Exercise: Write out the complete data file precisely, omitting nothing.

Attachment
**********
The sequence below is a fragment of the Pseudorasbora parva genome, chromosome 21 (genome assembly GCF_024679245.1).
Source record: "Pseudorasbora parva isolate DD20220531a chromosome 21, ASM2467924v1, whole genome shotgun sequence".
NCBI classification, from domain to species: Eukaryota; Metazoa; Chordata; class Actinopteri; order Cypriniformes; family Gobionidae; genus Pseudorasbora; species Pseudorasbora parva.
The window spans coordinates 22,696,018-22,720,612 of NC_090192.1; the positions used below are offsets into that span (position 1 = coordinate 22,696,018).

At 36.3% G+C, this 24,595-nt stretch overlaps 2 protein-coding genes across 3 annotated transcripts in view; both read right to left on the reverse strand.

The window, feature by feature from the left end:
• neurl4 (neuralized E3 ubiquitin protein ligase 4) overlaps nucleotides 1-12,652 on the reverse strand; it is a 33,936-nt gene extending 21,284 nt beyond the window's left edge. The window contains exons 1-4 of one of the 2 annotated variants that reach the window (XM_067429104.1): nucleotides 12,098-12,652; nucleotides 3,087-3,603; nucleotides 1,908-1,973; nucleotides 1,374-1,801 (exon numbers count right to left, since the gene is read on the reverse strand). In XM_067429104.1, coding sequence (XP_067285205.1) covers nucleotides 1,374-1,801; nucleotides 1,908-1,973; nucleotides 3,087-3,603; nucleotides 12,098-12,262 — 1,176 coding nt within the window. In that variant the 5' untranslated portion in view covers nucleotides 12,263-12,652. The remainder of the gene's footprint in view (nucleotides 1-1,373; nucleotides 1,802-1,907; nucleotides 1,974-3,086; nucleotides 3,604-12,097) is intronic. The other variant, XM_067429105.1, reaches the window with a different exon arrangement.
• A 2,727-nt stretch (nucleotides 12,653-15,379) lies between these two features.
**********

The sequence below is a fragment of the Pseudorasbora parva genome, chromosome 21 (genome assembly GCF_024679245.1).
Source record: "Pseudorasbora parva isolate DD20220531a chromosome 21, ASM2467924v1, whole genome shotgun sequence".
NCBI classification, from domain to species: Eukaryota; Metazoa; Chordata; class Actinopteri; order Cypriniformes; family Gobionidae; genus Pseudorasbora; species Pseudorasbora parva.
The window spans coordinates 22,696,018-22,720,612 of NC_090192.1; the positions used below are offsets into that span (position 1 = coordinate 22,696,018).

At 36.3% G+C, this 24,595-nt stretch overlaps 2 protein-coding genes across 3 annotated transcripts in view; both read right to left on the reverse strand.

The window, feature by feature from the left end:
• neurl4 (neuralized E3 ubiquitin protein ligase 4) overlaps nucleotides 1-12,652 on the reverse strand; it is a 33,936-nt gene extending 21,284 nt beyond the window's left edge. The window contains exons 1-4 of one of the 2 annotated variants that reach the window (XM_067429104.1): nucleotides 12,098-12,652; nucleotides 3,087-3,603; nucleotides 1,908-1,973; nucleotides 1,374-1,801 (exon numbers count right to left, since the gene is read on the reverse strand). In XM_067429104.1, coding sequence (XP_067285205.1) covers nucleotides 1,374-1,801; nucleotides 1,908-1,973; nucleotides 3,087-3,603; nucleotides 12,098-12,262 — 1,176 coding nt within the window. In that variant the 5' untranslated portion in view covers nucleotides 12,263-12,652. The remainder of the gene's footprint in view (nucleotides 1-1,373; nucleotides 1,802-1,907; nucleotides 1,974-3,086; nucleotides 3,604-12,097) is intronic. The other variant, XM_067429105.1, reaches the window with a different exon arrangement.
• A 2,727-nt stretch (nucleotides 12,653-15,379) lies between these two features.